Chapel Hill: Opinion

What you’re saying: Elaine Jerome and Steven Earl Salmony

Auction to help youth

It is often said that youth in our community are our most precious commodity. The Youth Community Project (YCP) is at the realm of promoting this, highlighting the importance of understanding and recognizing the needs of adolescent social development and how it is impacted by the current radical changes and lack of healthy outlets.

In the last year YCP has made tremendous progress toward creating teen-driven, teen-oriented events, spaces and programs in Chapel Hill and Carrboro. We have expanded our partnerships to over 20 teen-driven programs/organizations, including most recently the Chapel Hill Youth Council, as well as launching a new program, Fluid Revolutions, which began a five-day camp to provide LGBTQ youth with access to arts-based expression and physical activity, enhancing self-esteem and empowerment. This has been followed by an ongoing program which offers classes in aerial dance to teens.

Currently, YCP is working with art students from local high schools to put on our second annual Silent Auction Youth Art Fundraiser to be held at the ArtsCenter in Carrboro on the 2nd Friday ArtWalk Friday, April 8, reception, 6 to 8 p.m. The exhibit and bidding will be ongoing throughout the month of March. Proceeds from the auction sale of youth artists’ work, will go toward art supplies for each of the high schools, as well as toward YCP. The high schools that are participating are Carrboro, CHH, ECHH, and Emerson Waldorf High School. Local business donating to the benefit are, Mama Dip’s, Harris Teeter, Whole Foods Market, Balloons & Tunes, Mariakakis, The Poster Guys, The UPS Store in Carrboro Plaza, The Frame Warehouse, Framer's Warehouse.

The ultimate mission of the Youth Community Project is to establish a Youth Cultural Center where youth have access to a safe space to socialize and engage in meaningful and creative pursuits of their own choosing in an empowering and supportive environment. Much needed services such as guidance and job placement would also be available.

Cash donations to support us in reaching our goal would be greatly appreciated at The Youth Community Project, PO Box 915, Carrboro, NC 27510

Elaine Jerome

Chapel Hill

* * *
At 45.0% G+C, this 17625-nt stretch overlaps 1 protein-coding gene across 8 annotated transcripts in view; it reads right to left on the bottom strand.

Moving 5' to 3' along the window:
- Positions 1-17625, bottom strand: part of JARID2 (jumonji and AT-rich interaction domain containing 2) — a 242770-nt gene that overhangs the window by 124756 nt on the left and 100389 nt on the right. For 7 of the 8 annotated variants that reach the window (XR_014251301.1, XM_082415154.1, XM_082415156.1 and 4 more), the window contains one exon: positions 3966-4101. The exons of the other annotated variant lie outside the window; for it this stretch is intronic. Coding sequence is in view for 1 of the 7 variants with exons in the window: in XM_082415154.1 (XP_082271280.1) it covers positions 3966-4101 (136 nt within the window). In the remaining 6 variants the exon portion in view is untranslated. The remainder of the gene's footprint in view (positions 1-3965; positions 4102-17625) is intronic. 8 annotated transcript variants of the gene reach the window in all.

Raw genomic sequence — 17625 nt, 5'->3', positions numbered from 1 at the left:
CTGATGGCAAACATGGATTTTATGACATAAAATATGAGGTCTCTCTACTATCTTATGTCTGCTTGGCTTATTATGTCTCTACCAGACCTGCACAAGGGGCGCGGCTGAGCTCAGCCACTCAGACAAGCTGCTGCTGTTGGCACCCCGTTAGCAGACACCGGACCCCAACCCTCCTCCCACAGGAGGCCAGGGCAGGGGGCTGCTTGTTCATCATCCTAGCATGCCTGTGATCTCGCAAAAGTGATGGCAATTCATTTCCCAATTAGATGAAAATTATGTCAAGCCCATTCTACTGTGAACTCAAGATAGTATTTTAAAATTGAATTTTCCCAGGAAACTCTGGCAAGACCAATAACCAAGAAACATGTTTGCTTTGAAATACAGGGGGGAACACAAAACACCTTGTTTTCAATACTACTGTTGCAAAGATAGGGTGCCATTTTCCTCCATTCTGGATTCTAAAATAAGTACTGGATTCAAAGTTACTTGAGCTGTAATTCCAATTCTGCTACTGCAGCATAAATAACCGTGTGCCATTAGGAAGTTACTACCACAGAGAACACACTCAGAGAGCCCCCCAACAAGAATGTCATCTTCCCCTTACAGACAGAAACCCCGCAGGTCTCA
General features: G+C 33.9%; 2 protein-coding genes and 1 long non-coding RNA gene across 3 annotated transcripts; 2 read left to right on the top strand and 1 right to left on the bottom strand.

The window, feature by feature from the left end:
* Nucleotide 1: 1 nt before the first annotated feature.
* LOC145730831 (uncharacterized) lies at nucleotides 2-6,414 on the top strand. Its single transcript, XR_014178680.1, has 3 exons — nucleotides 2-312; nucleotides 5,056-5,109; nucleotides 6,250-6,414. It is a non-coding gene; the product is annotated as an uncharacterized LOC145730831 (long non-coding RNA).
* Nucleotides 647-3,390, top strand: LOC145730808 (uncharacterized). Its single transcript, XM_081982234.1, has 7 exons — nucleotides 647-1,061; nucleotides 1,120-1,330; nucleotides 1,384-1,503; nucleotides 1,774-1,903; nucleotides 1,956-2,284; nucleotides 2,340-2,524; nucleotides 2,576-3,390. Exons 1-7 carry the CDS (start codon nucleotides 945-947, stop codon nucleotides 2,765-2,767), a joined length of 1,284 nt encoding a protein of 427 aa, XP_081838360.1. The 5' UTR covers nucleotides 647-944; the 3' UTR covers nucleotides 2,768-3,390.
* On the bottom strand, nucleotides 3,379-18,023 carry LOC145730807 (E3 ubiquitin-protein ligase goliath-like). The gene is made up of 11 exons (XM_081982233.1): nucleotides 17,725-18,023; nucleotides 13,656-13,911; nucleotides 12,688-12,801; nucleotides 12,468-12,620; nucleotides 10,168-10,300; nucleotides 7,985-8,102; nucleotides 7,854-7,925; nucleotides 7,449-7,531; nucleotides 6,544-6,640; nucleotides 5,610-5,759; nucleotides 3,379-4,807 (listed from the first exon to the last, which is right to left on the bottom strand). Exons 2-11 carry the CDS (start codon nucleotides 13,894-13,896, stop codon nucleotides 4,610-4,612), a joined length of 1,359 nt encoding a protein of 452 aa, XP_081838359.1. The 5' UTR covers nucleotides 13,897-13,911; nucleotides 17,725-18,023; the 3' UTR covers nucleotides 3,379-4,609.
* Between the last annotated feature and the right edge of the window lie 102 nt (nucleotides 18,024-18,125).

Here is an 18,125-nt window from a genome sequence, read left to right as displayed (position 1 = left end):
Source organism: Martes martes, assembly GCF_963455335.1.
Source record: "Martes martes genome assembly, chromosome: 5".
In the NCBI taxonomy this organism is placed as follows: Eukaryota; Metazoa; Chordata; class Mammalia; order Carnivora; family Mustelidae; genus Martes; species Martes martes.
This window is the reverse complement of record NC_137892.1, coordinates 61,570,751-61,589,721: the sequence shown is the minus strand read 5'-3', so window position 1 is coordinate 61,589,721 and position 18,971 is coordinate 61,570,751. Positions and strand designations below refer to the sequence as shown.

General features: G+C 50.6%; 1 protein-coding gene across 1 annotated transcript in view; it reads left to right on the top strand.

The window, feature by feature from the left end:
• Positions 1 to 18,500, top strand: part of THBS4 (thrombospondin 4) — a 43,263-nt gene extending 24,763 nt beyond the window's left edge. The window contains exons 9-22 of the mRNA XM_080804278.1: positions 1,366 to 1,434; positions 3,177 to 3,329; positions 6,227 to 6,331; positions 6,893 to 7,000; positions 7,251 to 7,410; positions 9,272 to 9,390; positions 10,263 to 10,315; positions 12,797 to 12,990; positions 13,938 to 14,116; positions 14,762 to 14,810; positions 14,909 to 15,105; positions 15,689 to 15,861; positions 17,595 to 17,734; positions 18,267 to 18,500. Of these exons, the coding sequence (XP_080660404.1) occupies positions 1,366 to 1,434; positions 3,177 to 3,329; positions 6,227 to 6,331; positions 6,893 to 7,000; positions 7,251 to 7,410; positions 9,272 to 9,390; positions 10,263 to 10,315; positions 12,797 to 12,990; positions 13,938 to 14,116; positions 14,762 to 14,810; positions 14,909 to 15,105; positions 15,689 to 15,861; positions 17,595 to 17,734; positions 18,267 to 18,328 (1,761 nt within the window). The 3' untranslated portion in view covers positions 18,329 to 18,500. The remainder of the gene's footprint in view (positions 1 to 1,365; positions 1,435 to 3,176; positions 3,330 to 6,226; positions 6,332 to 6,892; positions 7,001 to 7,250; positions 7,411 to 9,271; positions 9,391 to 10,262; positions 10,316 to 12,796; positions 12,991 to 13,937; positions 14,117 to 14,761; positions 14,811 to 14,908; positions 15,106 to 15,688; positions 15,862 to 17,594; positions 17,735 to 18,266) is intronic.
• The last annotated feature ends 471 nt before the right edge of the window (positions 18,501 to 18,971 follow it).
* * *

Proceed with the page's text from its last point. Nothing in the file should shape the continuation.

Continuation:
Immutable limits

I want to speak out but first I need to pick my jaw up off the floor. How can we who live so well in the Chapel Hill environs and everyone else on the surface of Earth be in the global ecological predicament in which we find ourselves now and here?

The colossal civilization that human beings have haphazardly designed, organized and maintained worldwide cannot much longer be sustained on a finite planet of the size, composition and ecology of Earth. The air we breathe is being infused with our pollution. The water we drink is contaminated. The oceans are filling up with our solid waste products. The land is being plundered for the non-renewable resources it provides. We are approaching immutable limits to such massive and unbridled growth in our planetary home.

If this perspective is reality-oriented, then an obvious question is posed to us. What are we gong to do about it? So far our response to the question has been more of the same business as usual activity, full speed ahead. To stay this business as usual course is patently unsustainable, and yet today's leaders and followers alike refuse to make necessary changes.

Perhaps the superior forces of Nature will provide a swift kick to our “all too wise and civilized” derriere, a kick that will shock and awe us to do things differently while there is still time for human action to make a difference, to save the world we know. That is to say, make changes in behavior while a window of opportunity is still open to transition to a new, restorative way of doing business in the world. We are all in this together. Young and old, rich and poor, good and bad are members of one community, one species of the tree of life on Earth.

But where are we to find those among us who will provide the leadership for such collective actionable change toward sustainability? It appears that new way forward will not be spearheaded by my generation of elders. Perhaps we elders are too certain that what we are doing is altogether good, that business as usual is the one and only way to live. That the endless pursuit of the American Dream is not negotiable. That what is being done now is somehow preferable to doing the right thing: to change course.

The required change of course will have to come from the bottom up, as it were. Young people will have to lead their elders because their elders are dead set on pursuing a path to a future that could lead to unimaginable destruction and degradation of the Earth upon which life as we know it is utterly dependent for its existence. Young people, do not go down the path that your elders are dead set to have you follow because to continue this way in all likelihood leads to perdition and destruction. Find another path fast and fare forward.

Steven Earl Salmony

Fearrington Village

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